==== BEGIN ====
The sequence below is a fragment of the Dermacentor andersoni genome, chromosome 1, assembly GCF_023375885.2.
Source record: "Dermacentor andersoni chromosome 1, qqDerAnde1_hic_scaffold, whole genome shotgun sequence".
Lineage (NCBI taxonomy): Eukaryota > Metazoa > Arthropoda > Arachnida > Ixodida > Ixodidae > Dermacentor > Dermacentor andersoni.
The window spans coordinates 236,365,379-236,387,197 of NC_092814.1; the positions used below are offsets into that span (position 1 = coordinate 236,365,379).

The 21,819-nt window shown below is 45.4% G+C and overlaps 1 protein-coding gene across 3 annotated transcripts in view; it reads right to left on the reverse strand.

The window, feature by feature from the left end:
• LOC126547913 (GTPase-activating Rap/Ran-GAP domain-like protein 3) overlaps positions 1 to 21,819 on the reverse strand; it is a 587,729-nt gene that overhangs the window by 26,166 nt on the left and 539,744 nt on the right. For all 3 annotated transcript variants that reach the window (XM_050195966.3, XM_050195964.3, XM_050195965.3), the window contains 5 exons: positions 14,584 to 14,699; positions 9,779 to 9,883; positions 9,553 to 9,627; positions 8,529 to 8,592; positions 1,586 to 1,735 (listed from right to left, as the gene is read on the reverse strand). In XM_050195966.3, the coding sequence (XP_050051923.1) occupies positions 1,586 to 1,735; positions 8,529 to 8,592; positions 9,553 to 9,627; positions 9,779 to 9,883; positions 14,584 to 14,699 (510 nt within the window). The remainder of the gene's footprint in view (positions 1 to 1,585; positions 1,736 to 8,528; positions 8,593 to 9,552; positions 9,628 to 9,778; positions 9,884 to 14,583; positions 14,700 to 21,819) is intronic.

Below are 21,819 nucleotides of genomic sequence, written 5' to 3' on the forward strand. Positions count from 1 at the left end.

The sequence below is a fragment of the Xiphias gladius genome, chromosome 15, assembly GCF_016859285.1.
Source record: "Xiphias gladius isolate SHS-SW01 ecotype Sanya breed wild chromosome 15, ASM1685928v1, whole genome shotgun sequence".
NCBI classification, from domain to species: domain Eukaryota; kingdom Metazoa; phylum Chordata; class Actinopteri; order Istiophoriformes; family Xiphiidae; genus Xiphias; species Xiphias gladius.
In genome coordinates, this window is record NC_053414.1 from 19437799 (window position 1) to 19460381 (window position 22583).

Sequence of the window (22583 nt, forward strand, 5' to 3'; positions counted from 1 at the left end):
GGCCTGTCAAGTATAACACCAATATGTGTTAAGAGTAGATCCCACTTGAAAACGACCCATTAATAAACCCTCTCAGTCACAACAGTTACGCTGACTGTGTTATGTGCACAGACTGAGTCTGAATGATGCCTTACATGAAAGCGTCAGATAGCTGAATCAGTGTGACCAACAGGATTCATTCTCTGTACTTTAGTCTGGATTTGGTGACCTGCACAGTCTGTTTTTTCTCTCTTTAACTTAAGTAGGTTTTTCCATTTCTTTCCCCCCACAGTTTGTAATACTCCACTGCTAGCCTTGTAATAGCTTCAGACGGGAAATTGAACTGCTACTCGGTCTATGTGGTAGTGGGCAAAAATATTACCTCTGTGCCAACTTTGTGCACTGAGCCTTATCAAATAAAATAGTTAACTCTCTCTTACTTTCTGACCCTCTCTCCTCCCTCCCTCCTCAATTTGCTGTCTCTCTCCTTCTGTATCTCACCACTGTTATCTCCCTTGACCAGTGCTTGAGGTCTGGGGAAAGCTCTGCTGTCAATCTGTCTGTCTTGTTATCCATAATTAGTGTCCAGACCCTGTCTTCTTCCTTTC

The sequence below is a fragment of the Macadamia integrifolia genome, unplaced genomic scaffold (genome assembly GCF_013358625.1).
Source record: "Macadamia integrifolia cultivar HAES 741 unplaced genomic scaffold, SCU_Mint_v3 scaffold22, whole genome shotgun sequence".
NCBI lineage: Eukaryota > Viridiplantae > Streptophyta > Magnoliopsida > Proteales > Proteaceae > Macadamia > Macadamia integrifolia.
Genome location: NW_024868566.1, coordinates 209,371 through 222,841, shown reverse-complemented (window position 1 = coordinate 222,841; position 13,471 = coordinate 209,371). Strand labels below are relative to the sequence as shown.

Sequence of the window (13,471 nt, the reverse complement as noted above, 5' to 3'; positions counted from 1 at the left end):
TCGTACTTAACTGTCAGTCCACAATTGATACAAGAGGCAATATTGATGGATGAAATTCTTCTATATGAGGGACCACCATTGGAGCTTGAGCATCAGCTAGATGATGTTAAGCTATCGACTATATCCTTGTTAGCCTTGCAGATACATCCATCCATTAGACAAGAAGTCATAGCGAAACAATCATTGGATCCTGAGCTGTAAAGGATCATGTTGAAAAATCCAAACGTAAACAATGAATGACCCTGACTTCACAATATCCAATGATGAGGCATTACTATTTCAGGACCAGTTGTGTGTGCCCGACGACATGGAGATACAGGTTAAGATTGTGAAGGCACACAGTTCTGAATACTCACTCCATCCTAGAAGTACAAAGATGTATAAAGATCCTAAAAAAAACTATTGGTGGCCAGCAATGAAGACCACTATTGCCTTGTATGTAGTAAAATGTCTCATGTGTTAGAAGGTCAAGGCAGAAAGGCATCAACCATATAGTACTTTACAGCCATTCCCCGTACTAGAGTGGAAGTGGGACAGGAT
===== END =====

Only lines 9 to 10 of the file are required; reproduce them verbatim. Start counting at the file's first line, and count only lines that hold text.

The sequence below is a fragment of the Xiphias gladius genome, chromosome 15, assembly GCF_016859285.1.
Source record: "Xiphias gladius isolate SHS-SW01 ecotype Sanya breed wild chromosome 15, ASM1685928v1, whole genome shotgun sequence".